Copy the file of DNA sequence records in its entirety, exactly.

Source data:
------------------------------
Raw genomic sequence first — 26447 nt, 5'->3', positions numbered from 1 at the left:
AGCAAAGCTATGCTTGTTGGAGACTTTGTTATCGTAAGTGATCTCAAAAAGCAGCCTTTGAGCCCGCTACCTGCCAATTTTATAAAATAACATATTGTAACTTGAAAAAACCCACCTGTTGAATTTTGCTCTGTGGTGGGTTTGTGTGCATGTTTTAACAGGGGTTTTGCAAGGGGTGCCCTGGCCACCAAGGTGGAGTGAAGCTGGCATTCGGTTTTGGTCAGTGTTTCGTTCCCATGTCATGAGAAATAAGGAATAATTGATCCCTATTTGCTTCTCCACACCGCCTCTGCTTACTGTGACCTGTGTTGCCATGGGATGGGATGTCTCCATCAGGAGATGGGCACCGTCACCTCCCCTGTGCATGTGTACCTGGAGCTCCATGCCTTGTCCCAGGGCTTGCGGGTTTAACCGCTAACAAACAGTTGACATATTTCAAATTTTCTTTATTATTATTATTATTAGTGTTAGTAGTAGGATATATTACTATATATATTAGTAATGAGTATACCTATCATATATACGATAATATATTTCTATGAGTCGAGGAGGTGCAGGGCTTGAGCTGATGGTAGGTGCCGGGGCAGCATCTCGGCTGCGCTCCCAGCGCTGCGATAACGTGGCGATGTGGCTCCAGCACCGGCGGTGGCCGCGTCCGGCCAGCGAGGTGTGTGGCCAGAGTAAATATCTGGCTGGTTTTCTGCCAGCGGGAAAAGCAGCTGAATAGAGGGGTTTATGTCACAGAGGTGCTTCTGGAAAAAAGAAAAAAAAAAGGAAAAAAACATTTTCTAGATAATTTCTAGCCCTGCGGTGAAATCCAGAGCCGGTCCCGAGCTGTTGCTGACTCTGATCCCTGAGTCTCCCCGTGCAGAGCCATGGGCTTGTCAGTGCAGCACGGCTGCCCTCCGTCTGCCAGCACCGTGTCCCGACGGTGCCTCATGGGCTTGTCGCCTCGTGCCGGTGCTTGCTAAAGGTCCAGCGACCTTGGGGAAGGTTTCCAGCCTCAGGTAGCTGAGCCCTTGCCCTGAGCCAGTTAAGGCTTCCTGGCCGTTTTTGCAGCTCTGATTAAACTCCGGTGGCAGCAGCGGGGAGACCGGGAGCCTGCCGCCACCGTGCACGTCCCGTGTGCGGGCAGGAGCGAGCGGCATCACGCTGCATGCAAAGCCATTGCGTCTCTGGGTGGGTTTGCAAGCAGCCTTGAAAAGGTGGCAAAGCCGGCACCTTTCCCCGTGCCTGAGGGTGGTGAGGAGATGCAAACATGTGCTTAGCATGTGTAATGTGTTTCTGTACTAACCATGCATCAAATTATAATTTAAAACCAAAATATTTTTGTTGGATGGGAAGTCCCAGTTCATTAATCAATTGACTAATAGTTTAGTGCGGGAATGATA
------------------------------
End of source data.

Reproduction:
Raw genomic sequence first — 26447 nt, 5'->3', positions numbered from 1 at the left:
AGCAAAGCTATGCTTGTTGGAGACTTTGTTATCGTAAGTGATCTCAAAAAGCAGCCTTTGAGCCCGCTACCTGCCAATTTTATAAAATAACATATTGTAACTTGAAAAAACCCACCTGTTGAATTTTGCTCTGTGGTGGGTTTGTGTGCATGTTTTAACAGGGGTTTTGCAAGGGGTGCCCTGGCCACCAAGGTGGAGTGAAGCTGGCATTCGGTTTTGGTCAGTGTTTCGTTCCCATGTCATGAGAAATAAGGAATAATTGATCCCTATTTGCTTCTCCACACCGCCTCTGCTTACTGTGACCTGTGTTGCCATGGGATGGGATGTCTCCATCAGGAGATGGGCACCGTCACCTCCCCTGTGCATGTGTACCTGGAGCTCCATGCCTTGTCCCAGGGCTTGCGGGTTTAACCGCTAACAAACAGTTGACATATTTCAAATTTTCTTTATTATTATTATTATTAGTGTTAGTAGTAGGATATATTACTATATATATTAGTAATGAGTATACCTATCATATATACGATAATATATTTCTATGAGTCGAGGAGGTGCAGGGCTTGAGCTGATGGTAGGTGCCGGGGCAGCATCTCGGCTGCGCTCCCAGCGCTGCGATAACGTGGCGATGTGGCTCCAGCACCGGCGGTGGCCGCGTCCGGCCAGCGAGGTGTGTGGCCAGAGTAAATATCTGGCTGGTTTTCTGCCAGCGGGAAAAGCAGCTGAATAGAGGGGTTTATGTCACAGAGGTGCTTCTGGAAAAAAGAAAAAAAAAAGGAAAAAAACATTTTCTAGATAATTTCTAGCCCTGCGGTGAAATCCAGAGCCGGTCCCGAGCTGTTGCTGACTCTGATCCCTGAGTCTCCCCGTGCAGAGCCATGGGCTTGTCAGTGCAGCACGGCTGCCCTCCGTCTGCCAGCACCGTGTCCCGACGGTGCCTCATGGGCTTGTCGCCTCGTGCCGGTGCTTGCTAAAGGTCCAGCGACCTTGGGGAAGGTTTCCAGCCTCAGGTAGCTGAGCCCTTGCCCTGAGCCAGTTAAGGCTTCCTGGCCGTTTTTGCAGCTCTGATTAAACTCCGGTGGCAGCAGCGGGGAGACCGGGAGCCTGCCGCCACCGTGCACGTCCCGTGTGCGGGCAGGAGCGAGCGGCATCACGCTGCATGCAAAGCCATTGCGTCTCTGGGTGGGTTTGCAAGCAGCCTTGAAAAGGTGGCAAAGCCGGCACCTTTCCCCGTGCCTGAGGGTGGTGAGGAGATGCAAACATGTGCTTAGCATGTGTAATGTGTTTCTGTACTAACCATGCATCAAATTATAATTTAAAACCAAAATATTTTTGTTGGATGGGAAGTCCCAGTTCATTAATCAATTGACTAATAGTTTAGTGCGGGAATGATA